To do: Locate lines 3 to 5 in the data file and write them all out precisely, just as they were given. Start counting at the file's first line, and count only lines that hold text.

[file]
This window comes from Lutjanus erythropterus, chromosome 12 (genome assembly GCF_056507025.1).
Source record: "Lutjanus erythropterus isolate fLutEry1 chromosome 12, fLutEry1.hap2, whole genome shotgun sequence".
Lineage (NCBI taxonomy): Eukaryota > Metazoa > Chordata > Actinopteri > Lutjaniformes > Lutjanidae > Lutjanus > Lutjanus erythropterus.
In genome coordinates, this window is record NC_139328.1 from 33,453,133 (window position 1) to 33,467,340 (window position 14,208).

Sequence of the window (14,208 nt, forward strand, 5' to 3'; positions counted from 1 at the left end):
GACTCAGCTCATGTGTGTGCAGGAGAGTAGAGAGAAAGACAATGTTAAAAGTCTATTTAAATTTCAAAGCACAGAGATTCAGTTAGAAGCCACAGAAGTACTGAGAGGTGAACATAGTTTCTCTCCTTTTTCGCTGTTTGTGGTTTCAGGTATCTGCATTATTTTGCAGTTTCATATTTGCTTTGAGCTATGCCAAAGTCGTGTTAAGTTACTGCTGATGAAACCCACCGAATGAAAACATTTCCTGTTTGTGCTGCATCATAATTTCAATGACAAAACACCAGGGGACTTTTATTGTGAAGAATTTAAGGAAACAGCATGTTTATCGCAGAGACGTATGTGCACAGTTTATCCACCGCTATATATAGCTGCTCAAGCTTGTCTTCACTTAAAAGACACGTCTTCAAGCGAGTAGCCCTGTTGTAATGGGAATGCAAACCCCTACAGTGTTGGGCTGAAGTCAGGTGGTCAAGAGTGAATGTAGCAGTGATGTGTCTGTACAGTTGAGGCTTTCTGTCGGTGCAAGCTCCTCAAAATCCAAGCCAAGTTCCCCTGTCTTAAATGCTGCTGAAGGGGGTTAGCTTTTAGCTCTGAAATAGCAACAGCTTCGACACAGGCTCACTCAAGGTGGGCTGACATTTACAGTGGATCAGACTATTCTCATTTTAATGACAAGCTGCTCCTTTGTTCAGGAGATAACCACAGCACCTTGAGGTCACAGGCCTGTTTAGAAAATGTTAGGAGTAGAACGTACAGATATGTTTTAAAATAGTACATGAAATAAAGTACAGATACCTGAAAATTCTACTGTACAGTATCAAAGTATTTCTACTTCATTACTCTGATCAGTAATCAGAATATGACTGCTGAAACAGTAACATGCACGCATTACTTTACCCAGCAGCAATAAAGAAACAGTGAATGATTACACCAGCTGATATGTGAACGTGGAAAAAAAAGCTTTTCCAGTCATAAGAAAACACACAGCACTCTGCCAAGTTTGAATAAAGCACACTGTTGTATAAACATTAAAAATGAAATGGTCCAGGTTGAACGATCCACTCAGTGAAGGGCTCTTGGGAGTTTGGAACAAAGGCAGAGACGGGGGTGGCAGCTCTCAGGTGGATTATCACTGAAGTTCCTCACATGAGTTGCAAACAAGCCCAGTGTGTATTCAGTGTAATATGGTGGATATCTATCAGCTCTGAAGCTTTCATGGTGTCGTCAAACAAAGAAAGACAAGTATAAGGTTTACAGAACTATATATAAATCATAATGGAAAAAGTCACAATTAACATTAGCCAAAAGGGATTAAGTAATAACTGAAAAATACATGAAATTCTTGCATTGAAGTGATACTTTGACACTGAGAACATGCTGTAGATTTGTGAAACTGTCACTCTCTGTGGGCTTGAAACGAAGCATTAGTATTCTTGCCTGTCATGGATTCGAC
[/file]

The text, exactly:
Lineage (NCBI taxonomy): Eukaryota > Metazoa > Chordata > Actinopteri > Lutjaniformes > Lutjanidae > Lutjanus > Lutjanus erythropterus.
In genome coordinates, this window is record NC_139328.1 from 33,453,133 (window position 1) to 33,467,340 (window position 14,208).

Sequence of the window (14,208 nt, forward strand, 5' to 3'; positions counted from 1 at the left end):